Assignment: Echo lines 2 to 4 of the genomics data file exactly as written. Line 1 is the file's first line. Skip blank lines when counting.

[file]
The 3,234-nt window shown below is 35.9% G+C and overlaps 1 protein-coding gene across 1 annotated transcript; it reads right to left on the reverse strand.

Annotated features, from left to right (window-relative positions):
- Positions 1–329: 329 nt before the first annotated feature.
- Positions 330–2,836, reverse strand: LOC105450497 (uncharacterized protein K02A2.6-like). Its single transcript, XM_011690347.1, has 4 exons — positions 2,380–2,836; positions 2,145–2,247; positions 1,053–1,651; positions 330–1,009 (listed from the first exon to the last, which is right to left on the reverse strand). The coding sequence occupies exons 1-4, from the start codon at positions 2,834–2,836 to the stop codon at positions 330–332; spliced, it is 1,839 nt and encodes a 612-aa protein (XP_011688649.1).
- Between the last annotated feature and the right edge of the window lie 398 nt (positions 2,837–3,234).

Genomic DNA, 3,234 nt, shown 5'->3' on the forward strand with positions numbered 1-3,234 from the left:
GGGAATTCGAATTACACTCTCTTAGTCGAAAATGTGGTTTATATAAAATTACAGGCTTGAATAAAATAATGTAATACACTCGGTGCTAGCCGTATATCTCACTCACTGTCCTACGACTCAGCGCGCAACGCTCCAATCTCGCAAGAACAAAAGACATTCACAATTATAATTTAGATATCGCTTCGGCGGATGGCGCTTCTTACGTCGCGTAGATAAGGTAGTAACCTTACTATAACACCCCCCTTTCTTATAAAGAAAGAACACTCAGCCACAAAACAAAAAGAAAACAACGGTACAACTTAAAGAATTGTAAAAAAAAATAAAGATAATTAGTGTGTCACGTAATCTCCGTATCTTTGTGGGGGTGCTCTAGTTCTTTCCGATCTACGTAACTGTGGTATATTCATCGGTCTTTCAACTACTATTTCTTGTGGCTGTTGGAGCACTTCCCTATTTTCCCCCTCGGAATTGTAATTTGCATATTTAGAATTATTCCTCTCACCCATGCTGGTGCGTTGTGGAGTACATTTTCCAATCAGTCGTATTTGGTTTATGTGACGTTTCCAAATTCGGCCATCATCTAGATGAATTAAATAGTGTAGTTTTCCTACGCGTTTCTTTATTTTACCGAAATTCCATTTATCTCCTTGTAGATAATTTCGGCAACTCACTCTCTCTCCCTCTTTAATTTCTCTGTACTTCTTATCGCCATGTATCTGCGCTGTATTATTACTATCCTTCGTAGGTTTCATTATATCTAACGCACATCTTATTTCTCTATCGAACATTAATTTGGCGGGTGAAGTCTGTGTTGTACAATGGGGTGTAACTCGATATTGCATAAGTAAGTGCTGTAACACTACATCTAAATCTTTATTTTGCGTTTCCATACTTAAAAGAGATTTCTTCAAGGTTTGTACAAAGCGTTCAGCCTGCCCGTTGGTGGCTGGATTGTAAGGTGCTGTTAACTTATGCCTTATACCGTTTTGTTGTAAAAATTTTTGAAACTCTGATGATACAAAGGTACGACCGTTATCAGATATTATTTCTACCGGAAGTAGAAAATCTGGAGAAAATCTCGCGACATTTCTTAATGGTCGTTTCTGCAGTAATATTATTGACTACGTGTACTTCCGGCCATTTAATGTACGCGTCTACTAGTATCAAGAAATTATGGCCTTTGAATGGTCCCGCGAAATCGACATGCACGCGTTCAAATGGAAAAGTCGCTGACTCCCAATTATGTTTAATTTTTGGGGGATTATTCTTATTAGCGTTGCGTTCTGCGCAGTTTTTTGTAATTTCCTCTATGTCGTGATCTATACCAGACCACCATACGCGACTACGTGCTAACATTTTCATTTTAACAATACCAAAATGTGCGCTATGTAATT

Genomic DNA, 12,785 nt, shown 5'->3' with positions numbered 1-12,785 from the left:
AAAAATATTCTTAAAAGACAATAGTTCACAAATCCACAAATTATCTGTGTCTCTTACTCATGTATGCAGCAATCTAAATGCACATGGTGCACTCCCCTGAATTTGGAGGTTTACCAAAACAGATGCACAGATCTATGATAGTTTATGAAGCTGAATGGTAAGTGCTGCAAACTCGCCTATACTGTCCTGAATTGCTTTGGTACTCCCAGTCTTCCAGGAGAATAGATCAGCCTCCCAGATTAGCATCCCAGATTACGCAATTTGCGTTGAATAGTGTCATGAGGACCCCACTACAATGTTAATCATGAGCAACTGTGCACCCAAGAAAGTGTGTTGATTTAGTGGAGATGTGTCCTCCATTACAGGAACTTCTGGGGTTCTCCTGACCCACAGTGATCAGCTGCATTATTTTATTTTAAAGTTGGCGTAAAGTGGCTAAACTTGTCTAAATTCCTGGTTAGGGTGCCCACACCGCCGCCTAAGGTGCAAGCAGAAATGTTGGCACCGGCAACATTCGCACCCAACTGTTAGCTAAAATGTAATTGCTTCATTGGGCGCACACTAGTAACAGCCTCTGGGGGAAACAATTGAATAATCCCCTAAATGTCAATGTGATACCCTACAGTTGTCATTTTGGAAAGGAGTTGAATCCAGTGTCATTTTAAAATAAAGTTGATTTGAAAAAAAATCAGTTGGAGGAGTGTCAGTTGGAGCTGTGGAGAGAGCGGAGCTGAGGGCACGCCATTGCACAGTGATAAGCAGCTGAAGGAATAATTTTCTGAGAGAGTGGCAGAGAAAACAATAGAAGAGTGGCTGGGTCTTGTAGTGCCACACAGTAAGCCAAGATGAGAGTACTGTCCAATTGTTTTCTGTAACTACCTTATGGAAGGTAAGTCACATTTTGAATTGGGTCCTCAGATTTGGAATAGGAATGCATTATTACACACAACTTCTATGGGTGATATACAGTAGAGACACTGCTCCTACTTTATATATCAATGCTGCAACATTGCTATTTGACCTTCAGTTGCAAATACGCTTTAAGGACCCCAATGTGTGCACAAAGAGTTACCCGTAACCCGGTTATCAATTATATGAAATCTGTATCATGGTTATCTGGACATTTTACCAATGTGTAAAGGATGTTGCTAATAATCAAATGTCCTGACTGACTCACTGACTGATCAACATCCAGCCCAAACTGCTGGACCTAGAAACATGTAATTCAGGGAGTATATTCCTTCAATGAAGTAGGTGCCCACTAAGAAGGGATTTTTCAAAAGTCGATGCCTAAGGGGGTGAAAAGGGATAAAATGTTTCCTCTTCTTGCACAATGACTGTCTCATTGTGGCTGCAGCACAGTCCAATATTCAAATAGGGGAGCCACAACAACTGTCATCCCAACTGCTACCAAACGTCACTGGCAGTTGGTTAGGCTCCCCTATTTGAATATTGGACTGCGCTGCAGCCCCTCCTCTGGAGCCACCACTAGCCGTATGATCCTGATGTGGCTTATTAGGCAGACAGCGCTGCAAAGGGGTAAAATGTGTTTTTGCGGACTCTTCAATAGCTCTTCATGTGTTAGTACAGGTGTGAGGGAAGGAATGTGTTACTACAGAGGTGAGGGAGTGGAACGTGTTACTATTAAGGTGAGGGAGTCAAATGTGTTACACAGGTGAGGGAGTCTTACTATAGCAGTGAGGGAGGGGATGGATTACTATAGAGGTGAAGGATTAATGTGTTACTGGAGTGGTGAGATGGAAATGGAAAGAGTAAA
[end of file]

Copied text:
Annotated features, from left to right (window-relative positions):
- Positions 1–329: 329 nt before the first annotated feature.
- Positions 330–2,836, reverse strand: LOC105450497 (uncharacterized protein K02A2.6-like). Its single transcript, XM_011690347.1, has 4 exons — positions 2,380–2,836; positions 2,145–2,247; positions 1,053–1,651; positions 330–1,009 (listed from the first exon to the last, which is right to left on the reverse strand). The coding sequence occupies exons 1-4, from the start codon at positions 2,834–2,836 to the stop codon at positions 330–332; spliced, it is 1,839 nt and encodes a 612-aa protein (XP_011688649.1).